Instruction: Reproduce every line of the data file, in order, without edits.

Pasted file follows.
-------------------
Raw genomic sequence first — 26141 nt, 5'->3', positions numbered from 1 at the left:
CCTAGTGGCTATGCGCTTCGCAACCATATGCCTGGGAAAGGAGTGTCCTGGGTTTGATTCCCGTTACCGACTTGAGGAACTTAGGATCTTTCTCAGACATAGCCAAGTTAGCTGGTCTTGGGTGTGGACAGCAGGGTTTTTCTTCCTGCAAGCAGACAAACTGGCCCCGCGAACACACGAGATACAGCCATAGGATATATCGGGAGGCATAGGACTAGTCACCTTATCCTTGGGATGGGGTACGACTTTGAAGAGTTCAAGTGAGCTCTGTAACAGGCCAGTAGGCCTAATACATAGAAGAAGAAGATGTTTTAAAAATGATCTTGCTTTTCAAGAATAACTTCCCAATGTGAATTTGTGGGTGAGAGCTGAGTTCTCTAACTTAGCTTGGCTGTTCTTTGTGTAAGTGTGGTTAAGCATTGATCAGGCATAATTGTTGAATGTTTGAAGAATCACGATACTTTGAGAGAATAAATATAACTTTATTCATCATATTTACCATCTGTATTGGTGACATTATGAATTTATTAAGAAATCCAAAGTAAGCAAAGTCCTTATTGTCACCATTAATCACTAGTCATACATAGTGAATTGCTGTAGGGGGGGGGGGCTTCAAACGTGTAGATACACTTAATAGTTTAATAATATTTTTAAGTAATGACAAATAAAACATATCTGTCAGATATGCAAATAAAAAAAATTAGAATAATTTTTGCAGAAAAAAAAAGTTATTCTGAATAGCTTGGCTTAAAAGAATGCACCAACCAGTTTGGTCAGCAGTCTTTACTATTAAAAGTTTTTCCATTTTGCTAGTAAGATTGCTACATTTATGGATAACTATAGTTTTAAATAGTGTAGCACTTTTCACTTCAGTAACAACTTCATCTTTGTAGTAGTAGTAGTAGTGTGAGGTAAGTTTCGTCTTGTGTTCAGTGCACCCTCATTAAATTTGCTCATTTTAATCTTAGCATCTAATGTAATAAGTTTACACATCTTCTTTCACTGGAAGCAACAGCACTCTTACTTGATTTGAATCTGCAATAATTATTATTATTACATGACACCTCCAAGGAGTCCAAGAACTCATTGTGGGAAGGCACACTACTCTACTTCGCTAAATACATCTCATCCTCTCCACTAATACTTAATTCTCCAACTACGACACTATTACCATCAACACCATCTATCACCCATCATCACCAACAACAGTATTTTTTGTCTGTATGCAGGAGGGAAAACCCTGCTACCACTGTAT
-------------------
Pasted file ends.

Raw genomic sequence first — 26141 nt, 5'->3', positions numbered from 1 at the left:
CCTAGTGGCTATGCGCTTCGCAACCATATGCCTGGGAAAGGAGTGTCCTGGGTTTGATTCCCGTTACCGACTTGAGGAACTTAGGATCTTTCTCAGACATAGCCAAGTTAGCTGGTCTTGGGTGTGGACAGCAGGGTTTTTCTTCCTGCAAGCAGACAAACTGGCCCCGCGAACACACGAGATACAGCCATAGGATATATCGGGAGGCATAGGACTAGTCACCTTATCCTTGGGATGGGGTACGACTTTGAAGAGTTCAAGTGAGCTCTGTAACAGGCCAGTAGGCCTAATACATAGAAGAAGAAGATGTTTTAAAAATGATCTTGCTTTTCAAGAATAACTTCCCAATGTGAATTTGTGGGTGAGAGCTGAGTTCTCTAACTTAGCTTGGCTGTTCTTTGTGTAAGTGTGGTTAAGCATTGATCAGGCATAATTGTTGAATGTTTGAAGAATCACGATACTTTGAGAGAATAAATATAACTTTATTCATCATATTTACCATCTGTATTGGTGACATTATGAATTTATTAAGAAATCCAAAGTAAGCAAAGTCCTTATTGTCACCATTAATCACTAGTCATACATAGTGAATTGCTGTAGGGGGGGGGGGCTTCAAACGTGTAGATACACTTAATAGTTTAATAATATTTTTAAGTAATGACAAATAAAACATATCTGTCAGATATGCAAATAAAAAAAATTAGAATAATTTTTGCAGAAAAAAAAAGTTATTCTGAATAGCTTGGCTTAAAAGAATGCACCAACCAGTTTGGTCAGCAGTCTTTACTATTAAAAGTTTTTCCATTTTGCTAGTAAGATTGCTACATTTATGGATAACTATAGTTTTAAATAGTGTAGCACTTTTCACTTCAGTAACAACTTCATCTTTGTAGTAGTAGTAGTAGTGTGAGGTAAGTTTCGTCTTGTGTTCAGTGCACCCTCATTAAATTTGCTCATTTTAATCTTAGCATCTAATGTAATAAGTTTACACATCTTCTTTCACTGGAAGCAACAGCACTCTTACTTGATTTGAATCTGCAATAATTATTATTATTACATGACACCTCCAAGGAGTCCAAGAACTCATTGTGGGAAGGCACACTACTCTACTTCGCTAAATACATCTCATCCTCTCCACTAATACTTAATTCTCCAACTACGACACTATTACCATCAACACCATCTATCACCCATCATCACCAACAACAGTATTTTTTGTCTGTATGCAGGAGGGAAAACCCTGCTACCACTGTAT